Meet Suki, the AI-enabled voice assistant for doctorsMay 1, 2018
A pair of former Flipkart and Salesforce executives have announced $20 million in funding for their startup, an AI-enabled voice assistant for doctors called Suki. The financing is made up of a $5 million seed round and a $15 million Series A, both led by Venrock. First Round Capital, Social Capital, Salesforce CEO Marc Benioff and other investors also participated in the funding rounds.
Founded last year by Punit Soni, who was previously the chief product officer of Indian ecommerce company Flipkart, and former Salesforce VP Karthik Rajan, the startup was initially known as Learning Motors, then Robin AI. Now, with the fresh funds, the company has landed on Suki.
Soni worked on mobile applications and voice integration for Google before he landed at Flipkart. When he left Flipkart in 2016, he set his sights on an entirely new sector.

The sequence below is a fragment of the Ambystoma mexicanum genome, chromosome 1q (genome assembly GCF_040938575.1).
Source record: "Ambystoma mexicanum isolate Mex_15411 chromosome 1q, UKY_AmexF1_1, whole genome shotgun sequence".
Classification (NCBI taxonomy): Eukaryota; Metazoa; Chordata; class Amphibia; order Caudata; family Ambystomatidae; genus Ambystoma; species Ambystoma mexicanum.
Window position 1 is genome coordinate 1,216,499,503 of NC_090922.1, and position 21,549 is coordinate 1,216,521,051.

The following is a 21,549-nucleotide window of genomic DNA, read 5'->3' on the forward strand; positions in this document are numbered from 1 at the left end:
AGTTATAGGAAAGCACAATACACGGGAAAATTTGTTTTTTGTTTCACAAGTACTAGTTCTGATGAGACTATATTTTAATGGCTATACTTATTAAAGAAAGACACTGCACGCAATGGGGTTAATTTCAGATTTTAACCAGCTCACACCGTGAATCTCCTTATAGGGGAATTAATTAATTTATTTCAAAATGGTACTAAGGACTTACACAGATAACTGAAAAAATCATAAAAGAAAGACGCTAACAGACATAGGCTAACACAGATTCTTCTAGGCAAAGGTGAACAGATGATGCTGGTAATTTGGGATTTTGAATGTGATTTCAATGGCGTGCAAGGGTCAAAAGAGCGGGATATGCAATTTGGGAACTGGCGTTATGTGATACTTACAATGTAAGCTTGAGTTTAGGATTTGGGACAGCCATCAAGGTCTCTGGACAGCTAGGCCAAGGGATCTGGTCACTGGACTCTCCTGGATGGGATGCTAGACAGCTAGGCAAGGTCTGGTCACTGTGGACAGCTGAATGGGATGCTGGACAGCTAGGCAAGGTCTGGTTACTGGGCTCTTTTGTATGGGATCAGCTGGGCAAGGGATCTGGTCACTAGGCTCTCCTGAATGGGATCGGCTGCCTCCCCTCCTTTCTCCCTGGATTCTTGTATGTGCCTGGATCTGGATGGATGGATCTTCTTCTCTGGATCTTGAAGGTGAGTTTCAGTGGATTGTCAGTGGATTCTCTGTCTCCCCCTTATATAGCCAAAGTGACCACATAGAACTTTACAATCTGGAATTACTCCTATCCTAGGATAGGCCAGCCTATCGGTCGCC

"I wanted to do something where I could go home every day and feel like I was adding value to society," Soni told PitchBook. "I thought, a person from a consumer background with a relatively naive take on healthcare initially might have a fresh take on it, and then I realized how much money was being wasted on transcription services and other ways of automating data entry."
The company's goal is to reduce the number of hours doctors spend on medical notes, enabling them to spend more time with patients. According to the American College of Physicians, doctors spend twice as much time taking notes and doing desk work as they do face-to-face with patients.
Suki's medical assistant, which is currently in its pilot phase, gets to know each doctor it works with and becomes more intelligent in the process. It can search and retrieve patient data, distill a conversation between a patient and doctor into an actionable plan, order prescriptions and more. The company is essentially automating the role of a medical scribe, though not intentionally.
"We aren't here to build a medical transcription company, but in a world where my car can drive me home on autopilot, is it really going to be the case that five to six years from now doctors are jotting things down in front of patients?" Soni said. "No, they are going to be using something that is invisible and assistive."
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